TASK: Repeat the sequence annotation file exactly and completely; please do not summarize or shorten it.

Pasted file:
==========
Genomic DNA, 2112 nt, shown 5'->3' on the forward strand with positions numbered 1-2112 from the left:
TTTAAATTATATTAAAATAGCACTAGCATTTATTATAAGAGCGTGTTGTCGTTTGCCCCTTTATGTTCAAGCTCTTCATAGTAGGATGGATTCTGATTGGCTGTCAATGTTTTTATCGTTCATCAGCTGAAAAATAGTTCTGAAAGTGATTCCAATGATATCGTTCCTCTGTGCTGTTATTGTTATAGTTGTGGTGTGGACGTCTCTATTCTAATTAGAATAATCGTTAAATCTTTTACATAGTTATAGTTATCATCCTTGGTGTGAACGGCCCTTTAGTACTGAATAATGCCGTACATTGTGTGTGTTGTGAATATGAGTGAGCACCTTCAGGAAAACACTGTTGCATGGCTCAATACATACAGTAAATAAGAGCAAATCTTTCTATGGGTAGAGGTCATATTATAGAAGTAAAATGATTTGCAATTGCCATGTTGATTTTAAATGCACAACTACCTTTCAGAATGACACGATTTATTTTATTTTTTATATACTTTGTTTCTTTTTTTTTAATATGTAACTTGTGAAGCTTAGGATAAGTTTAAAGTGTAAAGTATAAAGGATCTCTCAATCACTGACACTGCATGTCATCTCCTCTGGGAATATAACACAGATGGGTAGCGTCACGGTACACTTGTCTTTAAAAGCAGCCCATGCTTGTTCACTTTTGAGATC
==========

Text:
Genomic DNA, 2112 nt, shown 5'->3' on the forward strand with positions numbered 1-2112 from the left:
TTTAAATTATATTAAAATAGCACTAGCATTTATTATAAGAGCGTGTTGTCGTTTGCCCCTTTATGTTCAAGCTCTTCATAGTAGGATGGATTCTGATTGGCTGTCAATGTTTTTATCGTTCATCAGCTGAAAAATAGTTCTGAAAGTGATTCCAATGATATCGTTCCTCTGTGCTGTTATTGTTATAGTTGTGGTGTGGACGTCTCTATTCTAATTAGAATAATCGTTAAATCTTTTACATAGTTATAGTTATCATCCTTGGTGTGAACGGCCCTTTAGTACTGAATAATGCCGTACATTGTGTGTGTTGTGAATATGAGTGAGCACCTTCAGGAAAACACTGTTGCATGGCTCAATACATACAGTAAATAAGAGCAAATCTTTCTATGGGTAGAGGTCATATTATAGAAGTAAAATGATTTGCAATTGCCATGTTGATTTTAAATGCACAACTACCTTTCAGAATGACACGATTTATTTTATTTTTTATATACTTTGTTTCTTTTTTTTTAATATGTAACTTGTGAAGCTTAGGATAAGTTTAAAGTGTAAAGTATAAAGGATCTCTCAATCACTGACACTGCATGTCATCTCCTCTGGGAATATAACACAGATGGGTAGCGTCACGGTACACTTGTCTTTAAAAGCAGCCCATGCTTGTTCACTTTTGAGATC